According to Ballandby, Brimhall had told her that she was not receiving referral fees to bring people to Mexico, but the conversation she had with Almanza at the surgical center that day indicated otherwise.
After the blood clot was removed, Ballandby was sent back to her hotel room, but the bleeding hadn’t stopped. When the other women who had made the trip with Ballandby saw her condition, they became so concerned that they called Mormon missionaries to the room to give her a blessing. “They called Sandy, but she never came to the room,” said Ballandby.
Once again, Ballandby was sent to the surgical center and another blood clot was removed. She was again told she’d be fine.
The next morning the women rose early and returned to the U.S., but Ballandby was still weak and feeling ill. For two weeks she was unable to eat and was barely able to drink fluids. After returning to work, she collapsed and was taken to Summit Healthcare Regional Medical Center in Show Low.
It was there that she learned she was severely dehydrated and a CT scan revealed her spleen had been cut. They kept her at the hospital for weeks and then sent her home, but Ballandby knew something was terribly wrong. “I was lying in bed with my baby and I knew I was dying. I was gasping for air and praying to God to help me, to let me be with my kids and then at 4 a.m., it came to me that I had to get off that mountain,” she said.
Ballandby called her father and told him that she had to go to the Valley right away. He arranged transportation and when she arrived at a Scottsdale hospital later that morning, they admitted her and immediately brought her in for surgery. “I was bleeding internally, and had two and a half liters of blood pooling inside of me. My stomach was open and getting infected, and my kidney and liver were shutting down,” she recalled.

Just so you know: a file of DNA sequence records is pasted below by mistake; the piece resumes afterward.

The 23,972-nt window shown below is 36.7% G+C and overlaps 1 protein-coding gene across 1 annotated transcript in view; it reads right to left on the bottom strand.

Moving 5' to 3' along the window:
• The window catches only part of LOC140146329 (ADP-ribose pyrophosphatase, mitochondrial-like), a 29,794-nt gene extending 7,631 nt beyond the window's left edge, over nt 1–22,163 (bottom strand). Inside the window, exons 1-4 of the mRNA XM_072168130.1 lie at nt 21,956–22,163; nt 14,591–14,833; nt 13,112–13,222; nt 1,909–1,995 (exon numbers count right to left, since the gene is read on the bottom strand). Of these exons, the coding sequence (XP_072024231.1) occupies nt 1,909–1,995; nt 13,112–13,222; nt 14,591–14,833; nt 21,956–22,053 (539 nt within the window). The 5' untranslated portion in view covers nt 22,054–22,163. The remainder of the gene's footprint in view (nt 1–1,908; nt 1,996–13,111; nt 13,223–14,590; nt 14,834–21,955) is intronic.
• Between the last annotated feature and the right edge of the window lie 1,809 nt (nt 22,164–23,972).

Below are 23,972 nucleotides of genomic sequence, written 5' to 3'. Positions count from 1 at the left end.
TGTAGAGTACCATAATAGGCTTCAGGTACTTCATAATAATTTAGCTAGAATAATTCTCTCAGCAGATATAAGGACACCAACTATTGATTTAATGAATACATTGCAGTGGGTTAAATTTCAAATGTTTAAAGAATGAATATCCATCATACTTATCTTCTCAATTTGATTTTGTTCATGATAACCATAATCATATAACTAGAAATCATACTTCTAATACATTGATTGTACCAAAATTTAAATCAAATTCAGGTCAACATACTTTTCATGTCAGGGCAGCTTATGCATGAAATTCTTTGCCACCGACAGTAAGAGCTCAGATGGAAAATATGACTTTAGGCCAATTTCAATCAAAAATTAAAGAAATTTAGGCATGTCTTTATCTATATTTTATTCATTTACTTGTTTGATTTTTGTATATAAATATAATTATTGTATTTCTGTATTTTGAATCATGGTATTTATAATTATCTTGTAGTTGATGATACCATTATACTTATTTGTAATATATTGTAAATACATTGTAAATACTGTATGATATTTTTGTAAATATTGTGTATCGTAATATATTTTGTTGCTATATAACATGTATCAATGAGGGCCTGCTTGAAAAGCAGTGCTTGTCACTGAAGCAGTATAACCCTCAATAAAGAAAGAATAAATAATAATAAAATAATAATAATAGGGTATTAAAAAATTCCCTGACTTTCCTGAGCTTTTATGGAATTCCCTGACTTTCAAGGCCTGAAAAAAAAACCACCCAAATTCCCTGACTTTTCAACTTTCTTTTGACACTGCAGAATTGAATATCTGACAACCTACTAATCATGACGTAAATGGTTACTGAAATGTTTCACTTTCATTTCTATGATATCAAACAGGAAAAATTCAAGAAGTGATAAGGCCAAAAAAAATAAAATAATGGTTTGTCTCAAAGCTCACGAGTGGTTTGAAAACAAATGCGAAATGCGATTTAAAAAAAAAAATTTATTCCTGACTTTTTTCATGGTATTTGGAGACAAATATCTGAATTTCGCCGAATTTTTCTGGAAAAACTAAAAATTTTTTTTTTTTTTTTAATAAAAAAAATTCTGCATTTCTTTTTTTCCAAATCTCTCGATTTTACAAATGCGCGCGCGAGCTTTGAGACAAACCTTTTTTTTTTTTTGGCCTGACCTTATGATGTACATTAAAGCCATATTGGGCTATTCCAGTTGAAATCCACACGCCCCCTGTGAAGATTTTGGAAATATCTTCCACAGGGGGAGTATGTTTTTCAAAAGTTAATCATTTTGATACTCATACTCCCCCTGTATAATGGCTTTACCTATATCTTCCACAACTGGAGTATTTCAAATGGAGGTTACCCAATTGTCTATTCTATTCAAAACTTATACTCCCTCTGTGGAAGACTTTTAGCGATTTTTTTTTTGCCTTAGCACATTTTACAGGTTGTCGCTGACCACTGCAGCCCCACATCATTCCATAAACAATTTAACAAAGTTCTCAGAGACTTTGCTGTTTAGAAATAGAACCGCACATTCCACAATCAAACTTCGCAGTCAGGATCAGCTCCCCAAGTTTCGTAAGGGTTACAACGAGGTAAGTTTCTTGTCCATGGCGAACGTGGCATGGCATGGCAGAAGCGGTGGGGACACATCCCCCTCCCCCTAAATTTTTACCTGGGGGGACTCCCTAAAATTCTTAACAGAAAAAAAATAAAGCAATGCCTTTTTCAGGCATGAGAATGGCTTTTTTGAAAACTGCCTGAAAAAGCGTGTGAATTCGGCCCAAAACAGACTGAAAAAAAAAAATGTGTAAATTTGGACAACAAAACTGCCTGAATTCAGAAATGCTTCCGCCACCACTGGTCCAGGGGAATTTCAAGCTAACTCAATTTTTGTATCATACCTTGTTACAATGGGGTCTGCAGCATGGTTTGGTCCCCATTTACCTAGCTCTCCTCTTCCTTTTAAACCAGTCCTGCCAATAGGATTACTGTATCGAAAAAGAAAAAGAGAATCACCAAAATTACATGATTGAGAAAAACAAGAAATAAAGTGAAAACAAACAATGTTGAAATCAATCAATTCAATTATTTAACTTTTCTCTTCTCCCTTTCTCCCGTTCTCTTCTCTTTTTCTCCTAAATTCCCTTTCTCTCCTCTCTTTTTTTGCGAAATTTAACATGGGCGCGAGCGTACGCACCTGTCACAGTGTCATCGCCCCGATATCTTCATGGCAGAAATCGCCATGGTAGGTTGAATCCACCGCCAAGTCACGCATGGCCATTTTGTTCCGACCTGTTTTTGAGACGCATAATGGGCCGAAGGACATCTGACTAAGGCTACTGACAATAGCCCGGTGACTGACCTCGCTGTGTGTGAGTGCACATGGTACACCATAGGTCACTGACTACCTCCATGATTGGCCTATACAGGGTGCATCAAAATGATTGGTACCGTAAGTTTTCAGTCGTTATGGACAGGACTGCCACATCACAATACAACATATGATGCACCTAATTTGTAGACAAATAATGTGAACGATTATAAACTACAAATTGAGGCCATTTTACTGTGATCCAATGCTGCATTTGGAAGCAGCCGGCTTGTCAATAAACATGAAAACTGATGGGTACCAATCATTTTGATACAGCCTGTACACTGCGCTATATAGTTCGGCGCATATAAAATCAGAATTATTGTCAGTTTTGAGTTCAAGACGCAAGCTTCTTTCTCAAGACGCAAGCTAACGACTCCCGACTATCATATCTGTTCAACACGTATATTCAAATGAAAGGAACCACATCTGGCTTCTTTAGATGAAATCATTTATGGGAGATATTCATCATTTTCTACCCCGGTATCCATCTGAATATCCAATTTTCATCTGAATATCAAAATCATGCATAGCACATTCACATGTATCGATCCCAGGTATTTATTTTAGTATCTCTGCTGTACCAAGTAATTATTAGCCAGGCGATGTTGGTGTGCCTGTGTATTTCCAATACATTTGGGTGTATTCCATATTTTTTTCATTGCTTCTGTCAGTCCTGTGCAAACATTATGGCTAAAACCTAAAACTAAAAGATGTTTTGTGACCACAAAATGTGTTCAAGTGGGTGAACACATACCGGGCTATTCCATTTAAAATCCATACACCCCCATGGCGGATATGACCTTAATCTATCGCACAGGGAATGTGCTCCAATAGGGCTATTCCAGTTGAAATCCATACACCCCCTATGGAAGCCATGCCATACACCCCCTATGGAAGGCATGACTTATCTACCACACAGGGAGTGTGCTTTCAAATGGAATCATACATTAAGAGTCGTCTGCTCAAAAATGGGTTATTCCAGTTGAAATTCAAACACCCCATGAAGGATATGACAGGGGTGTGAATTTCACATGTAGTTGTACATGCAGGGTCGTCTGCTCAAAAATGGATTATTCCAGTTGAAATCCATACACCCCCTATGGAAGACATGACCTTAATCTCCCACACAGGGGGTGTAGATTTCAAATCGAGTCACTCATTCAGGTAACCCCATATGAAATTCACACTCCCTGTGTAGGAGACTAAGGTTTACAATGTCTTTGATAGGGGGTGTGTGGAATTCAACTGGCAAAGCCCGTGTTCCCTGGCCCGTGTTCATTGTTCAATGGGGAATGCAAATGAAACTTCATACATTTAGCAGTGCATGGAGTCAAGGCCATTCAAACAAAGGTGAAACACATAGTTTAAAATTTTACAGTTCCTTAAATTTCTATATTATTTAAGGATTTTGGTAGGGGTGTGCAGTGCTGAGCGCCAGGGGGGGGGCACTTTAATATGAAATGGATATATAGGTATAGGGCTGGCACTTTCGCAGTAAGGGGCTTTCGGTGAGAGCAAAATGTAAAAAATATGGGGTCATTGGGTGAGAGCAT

Ballandby remained in the hospital for two months. After multiple surgeries she now has what is called a “bear claw” holding her stomach together and she continues to make regular visits to a specialist.
“This is what it’s going to be for the rest of my life. Every day I fight for my life, every day,” she said.
Attempts by The Tribune-News to contact Brimhall were unsuccessful and no response was provided by Brimhall by press time.
Ballandby’s experience with Dr. Almanza, who continues to perform surgery in Mexico, and Brimhall didn’t end there. She joined efforts with another woman, Diana Thomas of Carlsbad N.M., who was also operated on by Almanza, to report his actions to Mexican authorities.
To Be Continued
In the Oct. 11 edition of The Tribune-News, Diana Thomas tells of her experience, and what she and Ballandby have learned about Dr. Almanza’s practice and their experience with the Mexico Arbitration Board. In addition, information uncovered by WPTV Channel 5 in West Palm Beach on the deaths of four people allegedly at the hands of Almanza, as well as dozens of people who reported critical injuries after he performed surgery on them, will be reported.
The third part of this series, to be published Oct. 18, will report on a notice of claim filed by Ballandby, Justin Blackburn, Carson Miller, Sheli Stoddard and Sunshine Brewer, which demands $100 million in damages from 18 defendants, citing negligence, fraud, misrepresentation, violation of the Arizona Consumer Fraud Act, and intentional infliction of emotional distress in relation to surgical referrals Mexico and the post-surgical treatment received locally.
Those listed as defendants in the claim are Brimhall, the Show Low School District and its former administration, including the estate of the late Kevin Brackney and Michael Seaman, Fill Centers USA, LLC, Iris Stratton, S. Ross Fox, Ariel Ortiz, Lee Grossbard, Kathy Fox, Gwendolyn Hall, Tammy Hall-Kubitza, Kristie Rivington-Blackwell, TWIGS, LLC, Mariposa Surgical Solutions, LLC, Lexington Life Academy, Dr. Mauricio Gutierrez and Summit Regional Medical Center.